Musician Carlos Snaider '17 discovers the importance of ritual at the Ay Ombe Performance Retreat.
By Carlos Snaider '17
Artist Development Fellow '15
Recognizing one's own solitude
Ay Ombe Theater was founded by performer/author Josefina Báez in 1989 as both an artist community and performance practice for any creative medium. The cornerstone of Ay Ombe is Performance Autology© (PA), a practical philosophy for the creative process based on each individual’s biography coupled with a personal exploration of emotional and spiritual wellness.
The experience was transformative in a number of ways when I attended in July, but learning about the incorporation of rituals into my creative process is proving most exciting to me in the immediate aftermath. During the ten-day retreat, Báez introduced us to a variety of rituals, health practices, and other natural stimulants for the mind and spirit. We learned about and experimented with biomechanics, yoga, meditation, Chinese calligraphy, prayer, Ayurveda oil massages, flower essences, fermentation and more, all in ritualistic fashion, all potential tools to be used at the discretion of each individual. The breadth of concepts in Performance Autology allows the individual to encounter its principles at any stage of development and for any type of creative act. (I was one of two musicians out of 11 participants; the rest were dancers, writers, performance artists and scholars. Maybe now it is clear why the definition for PA is so loose!)
The importance of ritual struck me forcefully during the retreat. In addition to working in collaboration with others, much of each day was dedicated to individual projects and consultations with Báez. One afternoon early in the retreat I had a moment of intense revelation. Even now it is difficult to put what I felt into words without sounding trite, but it had to do with realizing the grandiosity of the universe and the smallness of our lives, and how futile much of the knowledge we acquire through education stands in relation to the knowledge self-acquired from experience.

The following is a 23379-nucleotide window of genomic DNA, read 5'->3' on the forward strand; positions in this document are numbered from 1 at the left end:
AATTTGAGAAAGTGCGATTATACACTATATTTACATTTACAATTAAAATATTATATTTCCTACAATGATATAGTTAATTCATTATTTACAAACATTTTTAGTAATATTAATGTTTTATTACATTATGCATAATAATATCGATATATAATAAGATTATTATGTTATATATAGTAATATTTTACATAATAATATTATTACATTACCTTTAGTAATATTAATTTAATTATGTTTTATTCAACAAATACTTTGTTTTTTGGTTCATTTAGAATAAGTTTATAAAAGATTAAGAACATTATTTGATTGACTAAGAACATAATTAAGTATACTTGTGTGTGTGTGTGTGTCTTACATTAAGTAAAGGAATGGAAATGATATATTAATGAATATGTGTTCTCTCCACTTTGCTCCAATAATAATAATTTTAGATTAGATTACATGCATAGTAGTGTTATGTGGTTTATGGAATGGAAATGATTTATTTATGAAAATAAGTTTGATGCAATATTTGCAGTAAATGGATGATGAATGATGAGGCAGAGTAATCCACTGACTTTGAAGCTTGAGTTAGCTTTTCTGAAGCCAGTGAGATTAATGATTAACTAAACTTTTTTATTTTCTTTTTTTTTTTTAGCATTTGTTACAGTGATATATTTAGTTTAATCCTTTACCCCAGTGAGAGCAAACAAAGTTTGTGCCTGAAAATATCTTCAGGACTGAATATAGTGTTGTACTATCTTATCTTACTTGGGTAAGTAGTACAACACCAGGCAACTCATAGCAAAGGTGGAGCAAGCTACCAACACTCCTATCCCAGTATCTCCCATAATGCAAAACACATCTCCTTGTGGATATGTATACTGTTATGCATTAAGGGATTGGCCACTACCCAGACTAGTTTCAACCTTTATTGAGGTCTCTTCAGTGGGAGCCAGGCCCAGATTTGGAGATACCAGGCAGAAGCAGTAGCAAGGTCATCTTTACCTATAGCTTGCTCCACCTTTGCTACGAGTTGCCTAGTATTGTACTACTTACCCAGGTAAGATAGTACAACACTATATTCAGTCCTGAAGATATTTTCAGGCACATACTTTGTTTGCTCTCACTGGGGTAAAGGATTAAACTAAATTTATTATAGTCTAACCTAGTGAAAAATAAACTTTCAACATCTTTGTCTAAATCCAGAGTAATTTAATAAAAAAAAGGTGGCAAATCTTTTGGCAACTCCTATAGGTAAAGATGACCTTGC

In short, I recognized my own solitude. Initially it was quite terrifying, yet luckily I could spend the rest of the retreat coming to terms with it. Eventually I came to embrace my solitude as a universe in itself (my internal universe), and all of a sudden a world of possibility opened up. Rainer Maria Rilke in Letters to a Young Poet captures the feeling: “We must accept our reality as vastly as we possibly can; everything, even the unprecedented, must be possible within it. This is in the end the only kind of courage that is required of us: the courage to face the strangest, most unusual, most inexplicable experiences that can meet us." When there is possibility, creation thrives.
Rituals aid the recognition of possibilities in every moment. They operate in solitude. The repetition of any kind of action for a period of time acquires sanctity unique to the individual. It allows us to consciously curate our own paths, reinforcing solitude as a realm of possibility, not fear. With respect to the creative process more specifically, rituals can create a space to operate within during a particular project, even cultivating the very thoughts that enter the mind throughout a creative act.
I continue to maintain a number of rituals from the Ay Ombe retreat in my own routine. As I prepare for the Banff International Workshop for Jazz and Creative Music, I look forward to exploring rituals related more specifically to music and my instrument.
Carlos Snaider ’17, a resident of Cabot House concentrating in Sociology, was awarded an Office for the Arts/Office of Career Services Artist Development Fellowship to attend the Banff International Workshop in Jazz and Creative Music in Alberta, Canada. Snaider currently serves as the student representative on the Board of Directors for the Colorado Conservatory of the Jazz Arts, a nonprofit organization providing jazz education opportunities to high school students. He serves as a DJ and host for two weekly radio shows on 95.3 WHRB Cambridge, one that plays jazz and the other hip-hop/R&B. Snaider hopes to pursue a career as both a musician and an educator after graduation.